Patrick Kennedy

honoring our rubber-stamp congress, whose members have found plenty of time to do squat

Image: AP/Wide World Photos

Fight disinformation: Sign up for the free Mother Jones Daily newsletter and follow the news that matters.


At the same roast, the admitted former cokehead joked about Senator Lincoln Chafee (R-R.I.), another admitted former cokehead: “Now when I hear someone talking about a Rhode Island politician whose father was a senator and who got to Washington on his family name, used cocaine, and wasn’t very smart, I know there is only a 50-50 chance it’s me.”

Related Coverage:
Hello SailorThe Providence Phoenix

The Sex in Congress Award

At the height of the Gary Condit imbroglio, Rep. Scott McInnis (R-Colo.) proposed a change in the House ethics manual — forbidding all sex between Congresspersons and interns. “Right now you’re allowed to engage in it,” he said.

Rep. Anthony Weiner (D-N.Y.) was seen partying just days after 9/11 with Diana Davis, a 22-year-old House staffer. The 36-year-old bachelor came on to Davis saying he was an “auto parts salesman.” Later, realizing she’d been misled, Davis emailed Weiner: “I’m assuming that selling auto parts…is only a part-time gig. My apologies if I offended you.” Weiner quickly hit his reply button, writing, “Apologies like yours are best offered in person.”

Rep. Bill Thomas (R-Calif.) was outed for having an affair with Deborah Steelman, a health care lobbyist who routinely had business with Thomas’ health care committee and steered huge campaign gifts to Thomas’ war chest. Steelman, now a vice president for Eli Lilly, did not deny the affair; rather, she was enraged that anyone would think having sex with Thomas gave her undue advantage: “To suggest I would stoop to an ‘inappropriate relationship’ to achieve legislative results is repugnant and sexist.”

Back | And the winner is…

TIME IS RUNNING OUT!

We have an ambitious $350,000 online fundraising goal this month and it's truly crunch time: About 15 percent of our yearly online giving usually comes in during the final week of the year, and in "No Cute Headlines or Manipulative BS," we explain why we simply can't afford to come up short right now.

The bottom line: Corporations and powerful people with deep pockets will never sustain the type of journalism Mother Jones exists to do. And advertising or profit-driven ownership groups will never make time-intensive, in-depth reporting viable.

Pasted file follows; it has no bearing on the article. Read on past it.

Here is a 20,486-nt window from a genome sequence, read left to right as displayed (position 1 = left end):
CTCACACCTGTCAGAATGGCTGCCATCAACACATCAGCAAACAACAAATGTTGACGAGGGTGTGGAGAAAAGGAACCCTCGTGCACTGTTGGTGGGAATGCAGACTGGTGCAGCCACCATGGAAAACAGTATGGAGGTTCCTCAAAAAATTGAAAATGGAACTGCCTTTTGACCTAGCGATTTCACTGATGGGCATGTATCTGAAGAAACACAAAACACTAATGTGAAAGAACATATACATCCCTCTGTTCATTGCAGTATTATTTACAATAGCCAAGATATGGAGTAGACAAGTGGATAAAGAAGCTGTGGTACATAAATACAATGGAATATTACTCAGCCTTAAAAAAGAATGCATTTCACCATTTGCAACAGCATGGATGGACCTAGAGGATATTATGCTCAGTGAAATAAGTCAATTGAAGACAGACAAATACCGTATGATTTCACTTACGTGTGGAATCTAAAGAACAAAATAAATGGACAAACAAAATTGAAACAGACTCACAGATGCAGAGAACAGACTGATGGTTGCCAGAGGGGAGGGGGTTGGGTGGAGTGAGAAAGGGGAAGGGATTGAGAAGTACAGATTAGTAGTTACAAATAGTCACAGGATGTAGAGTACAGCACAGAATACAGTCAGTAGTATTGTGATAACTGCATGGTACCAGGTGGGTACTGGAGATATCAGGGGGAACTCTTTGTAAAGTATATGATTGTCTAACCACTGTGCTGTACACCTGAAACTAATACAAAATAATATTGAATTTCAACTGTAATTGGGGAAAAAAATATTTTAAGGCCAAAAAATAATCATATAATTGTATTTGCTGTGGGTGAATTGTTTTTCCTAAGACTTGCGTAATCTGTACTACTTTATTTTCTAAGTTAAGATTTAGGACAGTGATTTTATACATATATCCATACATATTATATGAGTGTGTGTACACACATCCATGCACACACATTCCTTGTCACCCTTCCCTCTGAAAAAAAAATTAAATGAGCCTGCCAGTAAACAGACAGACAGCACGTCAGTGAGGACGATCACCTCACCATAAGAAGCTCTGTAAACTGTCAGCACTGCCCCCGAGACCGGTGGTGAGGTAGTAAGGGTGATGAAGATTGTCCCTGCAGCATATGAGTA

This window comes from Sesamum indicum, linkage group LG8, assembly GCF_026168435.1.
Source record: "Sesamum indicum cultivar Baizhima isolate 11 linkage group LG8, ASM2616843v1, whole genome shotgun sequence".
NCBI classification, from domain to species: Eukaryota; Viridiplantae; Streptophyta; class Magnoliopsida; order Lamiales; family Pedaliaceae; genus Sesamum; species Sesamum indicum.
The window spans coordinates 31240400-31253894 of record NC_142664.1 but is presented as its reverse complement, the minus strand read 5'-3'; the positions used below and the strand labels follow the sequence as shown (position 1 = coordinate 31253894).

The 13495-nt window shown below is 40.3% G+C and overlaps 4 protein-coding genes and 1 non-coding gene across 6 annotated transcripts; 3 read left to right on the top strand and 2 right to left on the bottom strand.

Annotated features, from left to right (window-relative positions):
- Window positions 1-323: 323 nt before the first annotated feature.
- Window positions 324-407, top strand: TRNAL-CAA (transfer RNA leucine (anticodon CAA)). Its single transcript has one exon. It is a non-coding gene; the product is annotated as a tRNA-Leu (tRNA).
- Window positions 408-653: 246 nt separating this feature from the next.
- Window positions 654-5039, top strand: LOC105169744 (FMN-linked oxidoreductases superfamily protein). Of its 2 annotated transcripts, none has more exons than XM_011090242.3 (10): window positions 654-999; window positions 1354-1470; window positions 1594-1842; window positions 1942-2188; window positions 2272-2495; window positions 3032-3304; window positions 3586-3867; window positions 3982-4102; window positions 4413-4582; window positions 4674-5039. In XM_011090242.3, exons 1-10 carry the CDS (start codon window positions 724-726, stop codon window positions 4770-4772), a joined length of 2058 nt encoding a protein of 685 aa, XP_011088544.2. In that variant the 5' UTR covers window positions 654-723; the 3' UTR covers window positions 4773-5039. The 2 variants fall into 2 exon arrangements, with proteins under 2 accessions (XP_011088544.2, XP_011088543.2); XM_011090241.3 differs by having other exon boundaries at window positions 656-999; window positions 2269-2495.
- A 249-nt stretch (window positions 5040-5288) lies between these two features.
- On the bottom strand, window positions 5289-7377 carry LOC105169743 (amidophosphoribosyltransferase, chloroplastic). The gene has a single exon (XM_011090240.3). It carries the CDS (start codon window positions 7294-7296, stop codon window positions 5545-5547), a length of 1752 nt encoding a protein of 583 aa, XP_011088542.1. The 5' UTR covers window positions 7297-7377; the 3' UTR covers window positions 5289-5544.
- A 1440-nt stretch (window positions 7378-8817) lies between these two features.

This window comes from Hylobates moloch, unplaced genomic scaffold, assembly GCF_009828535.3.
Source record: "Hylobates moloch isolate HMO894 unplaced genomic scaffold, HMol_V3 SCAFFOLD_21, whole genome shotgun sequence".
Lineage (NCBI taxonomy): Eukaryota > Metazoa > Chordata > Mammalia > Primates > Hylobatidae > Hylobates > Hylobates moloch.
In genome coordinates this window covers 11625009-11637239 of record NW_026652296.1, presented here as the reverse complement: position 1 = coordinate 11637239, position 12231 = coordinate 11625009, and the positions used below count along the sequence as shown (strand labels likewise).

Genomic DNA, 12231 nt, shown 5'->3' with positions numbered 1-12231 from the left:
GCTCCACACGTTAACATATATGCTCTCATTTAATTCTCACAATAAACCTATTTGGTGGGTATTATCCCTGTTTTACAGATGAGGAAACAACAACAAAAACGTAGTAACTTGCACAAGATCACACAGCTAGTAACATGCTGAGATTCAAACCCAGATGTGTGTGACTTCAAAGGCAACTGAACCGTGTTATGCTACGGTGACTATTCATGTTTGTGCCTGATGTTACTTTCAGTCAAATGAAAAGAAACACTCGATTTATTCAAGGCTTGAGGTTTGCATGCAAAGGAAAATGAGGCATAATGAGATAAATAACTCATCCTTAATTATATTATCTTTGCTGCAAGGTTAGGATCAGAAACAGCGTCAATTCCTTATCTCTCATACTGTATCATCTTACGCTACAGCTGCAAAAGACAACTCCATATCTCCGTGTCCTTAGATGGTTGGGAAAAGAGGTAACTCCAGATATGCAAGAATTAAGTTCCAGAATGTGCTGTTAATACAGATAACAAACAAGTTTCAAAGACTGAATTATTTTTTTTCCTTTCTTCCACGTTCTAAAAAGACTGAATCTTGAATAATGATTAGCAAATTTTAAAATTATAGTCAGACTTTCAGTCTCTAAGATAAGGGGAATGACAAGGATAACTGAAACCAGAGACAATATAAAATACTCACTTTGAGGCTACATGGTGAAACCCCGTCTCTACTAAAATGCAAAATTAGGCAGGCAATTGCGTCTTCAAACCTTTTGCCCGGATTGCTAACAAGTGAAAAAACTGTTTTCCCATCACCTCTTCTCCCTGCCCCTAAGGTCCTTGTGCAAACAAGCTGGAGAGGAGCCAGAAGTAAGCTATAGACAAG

That's why donations big and small make up 74 percent of our budget this year. There is no backup to keep us going, no alternate revenue source, no secret benefactor. If readers don’t donate, we won’t be here. It's that simple.

And if you can help us out with a donation right now, all online gifts will be matched thanks to an incredibly generous matching gift pledge.

payment methods

TIME IS RUNNING OUT!

We have an ambitious $350,000 online fundraising goal this month and it's truly crunch time: About 15 percent of our yearly online giving usually comes in during the final week of the year, and in "No Cute Headlines or Manipulative BS," we explain why we simply can't afford to come up short right now.

The bottom line: Corporations and powerful people with deep pockets will never sustain the type of journalism Mother Jones exists to do. And advertising or profit-driven ownership groups will never make time-intensive, in-depth reporting viable.

That's why donations big and small make up 74 percent of our budget this year. There is no backup to keep us going, no alternate revenue source, no secret benefactor. If readers don’t donate, we won’t be here. It's that simple.

And if you can help us out with a donation right now, all online gifts will be matched thanks to an incredibly generous matching gift pledge.

payment methods

We Recommend

Latest

Sign up for our free newsletter

Subscribe to the Mother Jones Daily to have our top stories delivered directly to your inbox.

Get our award-winning magazine

Save big on a full year of investigations, ideas, and insights.

Subscribe

Support our journalism

Help Mother Jones' reporters dig deep with a tax-deductible donation.

Donate